The National Players have received accolades from Walter Kerr, drama critic emeritus of The New York Times; Patrick Hayes, founder and managing director of the Washington Performing Arts Society; and the late Helen Hayes. Players' alumni include John Heard, Laurence Luckinbill, Gino Conforti, John Slattery, Daniel Hugh Kelly, Stan Wojewodski (former Dean of the Yale School of Drama) and David Richards (drama critic for the New York Times). Most recently, National Players received special recognition from The Shakespeare Guild, presenter of The Golden Quill, the Sir John Gielgud Award for Excellence in the Dramatic Arts.
Julie Taymor is an American director and writer of theater, opera and film. Since her stage adaptation of The Lion King debuted in 1997, 24 global productions have been seen by more than 90 million people in over 100 cities in 19 countries, earning it the highest worldwide gross of any entertainment title in box office history. Lion King also received 11 Tony Award nominations, earning Taymor Tony Awards for Best Director and Costume Designer, and was honored with more than 70 major arts awards worldwide. In 1998, she became the first woman to win the Tony Award for Direction of a Musical with her staging of the theatre adaptation of The Lion King.
The Comedy of Errors is one of William Shakespeare's early plays. It is his shortest and one of his most farcical comedies, with a major part of the humour coming from slapstick and mistaken identity, in addition to puns and word play. The Comedy of Errors is, along with The Tempest, one of only two Shakespeare plays to observe the Aristotelian principle of unity of time—that is, that the events of a play should occur over 24 hours. It has been adapted for opera, stage, screen and musical theatre numerous times worldwide. In the centuries following its premiere, the play's title has entered the popular English lexicon as an idiom for "an event or series of events made ridiculous by the number of errors that were made throughout".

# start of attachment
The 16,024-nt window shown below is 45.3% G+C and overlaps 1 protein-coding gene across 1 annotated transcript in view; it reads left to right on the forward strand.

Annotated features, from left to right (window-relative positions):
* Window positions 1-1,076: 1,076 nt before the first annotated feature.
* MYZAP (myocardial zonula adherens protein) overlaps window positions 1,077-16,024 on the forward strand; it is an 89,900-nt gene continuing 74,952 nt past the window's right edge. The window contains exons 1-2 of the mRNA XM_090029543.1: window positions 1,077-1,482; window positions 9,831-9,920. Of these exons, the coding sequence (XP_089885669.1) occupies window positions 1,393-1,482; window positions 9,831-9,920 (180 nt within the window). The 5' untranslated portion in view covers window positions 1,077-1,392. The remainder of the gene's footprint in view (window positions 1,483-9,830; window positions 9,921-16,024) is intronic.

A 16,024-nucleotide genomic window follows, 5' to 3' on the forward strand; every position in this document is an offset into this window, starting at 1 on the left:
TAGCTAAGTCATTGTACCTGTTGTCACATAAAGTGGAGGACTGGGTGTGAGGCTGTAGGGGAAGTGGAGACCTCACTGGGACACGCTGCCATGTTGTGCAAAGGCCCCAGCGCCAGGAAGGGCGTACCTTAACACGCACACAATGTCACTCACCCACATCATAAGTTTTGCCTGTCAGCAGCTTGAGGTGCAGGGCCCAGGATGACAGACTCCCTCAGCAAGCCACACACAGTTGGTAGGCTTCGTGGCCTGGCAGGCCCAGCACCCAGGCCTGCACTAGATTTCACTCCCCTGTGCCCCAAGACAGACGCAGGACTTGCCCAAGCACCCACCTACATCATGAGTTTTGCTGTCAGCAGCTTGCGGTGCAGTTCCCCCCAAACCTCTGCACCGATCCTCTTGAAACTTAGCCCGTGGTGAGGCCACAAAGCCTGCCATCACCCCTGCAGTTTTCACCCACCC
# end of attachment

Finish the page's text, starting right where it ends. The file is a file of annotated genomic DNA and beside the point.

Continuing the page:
Sir Peter Reginald Frederick Hall, CBE, was an English theatre, opera and film director. His obituary in The Times declared him "the most important figure in British theatre for half a century" and on his death, a Royal National Theatre statement declared that Hall's "influence on the artistic life of Britain in the 20th century was unparalleled".
Ben Iden Payne, also known as B. Iden Payne, was an English actor, director and teacher. Active in professional theater for seventy years, he helped the first modern Repertory Theatre in the United Kingdom, was an early and effective advocate for Elizabethan staging of Shakespeare plays, and served as an inspiration for Shakespeare Companies and University theater programs throughout North America and the British Isles. His name lives on as the name of a theater at the University of Texas as well as annual theater awards presented in Austin, Texas.
Ken Ludwig is an American playwright and theatre director whose work has been performed in more than 30 countries in over 20 languages.